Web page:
Nearly 90 per cent of young people have come across content that’s upset them over the past year, according to a newly-released report analysing the viewing habits of Kiwi kids.
NZ On Air and The Broadcasting Standards Authority surveyed 1100 children on their media use and found most kids aged over 10 had been exposed to “upsetting” content usually involving sex, violence or animal abuse.
The report found the content had led to nightmares or aggression, and three-quarters of the content was seen on the internet.
It also found Netflix and YouTube had overtaken traditional linear TV.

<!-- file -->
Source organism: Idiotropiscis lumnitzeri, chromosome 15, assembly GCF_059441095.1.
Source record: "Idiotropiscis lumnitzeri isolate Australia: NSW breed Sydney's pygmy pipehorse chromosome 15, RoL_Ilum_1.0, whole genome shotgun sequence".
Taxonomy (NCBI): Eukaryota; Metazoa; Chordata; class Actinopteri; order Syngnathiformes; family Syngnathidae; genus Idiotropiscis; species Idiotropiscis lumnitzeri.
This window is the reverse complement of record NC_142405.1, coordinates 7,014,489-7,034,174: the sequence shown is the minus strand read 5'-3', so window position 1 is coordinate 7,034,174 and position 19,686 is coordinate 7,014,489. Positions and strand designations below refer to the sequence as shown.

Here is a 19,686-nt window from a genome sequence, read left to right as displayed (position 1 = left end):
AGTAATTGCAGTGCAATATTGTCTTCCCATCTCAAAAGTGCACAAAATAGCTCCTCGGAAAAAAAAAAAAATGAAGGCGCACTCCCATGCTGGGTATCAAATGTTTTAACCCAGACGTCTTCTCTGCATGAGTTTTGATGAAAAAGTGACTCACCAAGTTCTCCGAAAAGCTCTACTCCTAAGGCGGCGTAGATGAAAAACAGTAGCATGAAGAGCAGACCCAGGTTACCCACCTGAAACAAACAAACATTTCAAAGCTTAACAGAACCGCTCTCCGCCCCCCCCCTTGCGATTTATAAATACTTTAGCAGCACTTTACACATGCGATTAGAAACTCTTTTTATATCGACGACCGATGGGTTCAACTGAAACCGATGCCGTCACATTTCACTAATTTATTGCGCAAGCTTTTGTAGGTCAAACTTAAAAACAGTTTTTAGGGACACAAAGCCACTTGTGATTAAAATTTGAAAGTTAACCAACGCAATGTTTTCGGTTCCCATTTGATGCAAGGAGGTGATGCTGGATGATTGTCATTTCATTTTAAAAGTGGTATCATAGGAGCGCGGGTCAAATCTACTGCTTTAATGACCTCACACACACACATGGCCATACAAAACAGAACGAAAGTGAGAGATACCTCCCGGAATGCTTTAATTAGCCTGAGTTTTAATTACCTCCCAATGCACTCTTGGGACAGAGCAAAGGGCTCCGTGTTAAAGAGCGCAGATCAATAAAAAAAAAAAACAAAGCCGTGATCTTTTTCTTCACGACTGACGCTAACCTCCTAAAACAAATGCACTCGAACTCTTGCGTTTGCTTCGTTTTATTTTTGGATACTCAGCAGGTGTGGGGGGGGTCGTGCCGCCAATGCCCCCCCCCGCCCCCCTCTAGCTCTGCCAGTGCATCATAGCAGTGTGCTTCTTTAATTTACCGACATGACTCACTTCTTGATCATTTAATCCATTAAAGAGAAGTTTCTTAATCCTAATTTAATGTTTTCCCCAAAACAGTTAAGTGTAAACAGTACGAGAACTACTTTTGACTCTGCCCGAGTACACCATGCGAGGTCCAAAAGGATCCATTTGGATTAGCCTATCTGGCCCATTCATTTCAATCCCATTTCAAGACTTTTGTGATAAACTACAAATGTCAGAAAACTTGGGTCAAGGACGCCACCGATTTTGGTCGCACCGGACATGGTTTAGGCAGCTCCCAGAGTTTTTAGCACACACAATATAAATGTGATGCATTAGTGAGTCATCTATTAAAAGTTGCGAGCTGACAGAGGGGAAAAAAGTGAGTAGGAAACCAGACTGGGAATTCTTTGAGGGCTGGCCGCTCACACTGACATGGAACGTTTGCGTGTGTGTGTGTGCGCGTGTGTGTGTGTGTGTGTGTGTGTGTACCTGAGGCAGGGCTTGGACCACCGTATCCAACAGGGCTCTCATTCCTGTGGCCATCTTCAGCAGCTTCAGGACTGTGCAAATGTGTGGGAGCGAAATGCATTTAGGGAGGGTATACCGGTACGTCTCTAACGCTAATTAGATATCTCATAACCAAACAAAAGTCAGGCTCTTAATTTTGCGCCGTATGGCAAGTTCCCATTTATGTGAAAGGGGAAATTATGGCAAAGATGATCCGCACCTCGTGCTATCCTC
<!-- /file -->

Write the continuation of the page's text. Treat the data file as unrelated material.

BSA chief executive Belinda Moffat said they had seen “quite a big increase” in ways parents would limit and supervise the viewing their children had.
Amie Mills, head of funding for NZ On Air, said the rapid new developments in social media have allowed kids to view content from around the world.
However, that’s come with some concern. NZ On Air is now tasked with figuring out how to get children here to view local content.
“We often have teachers telling us that kids would come to school with American accents,” Ms Mills said.
“So there is a worry there that children aren't connecting with their sense of New Zealand identity if they’re not seeing themselves reflected on-screen.”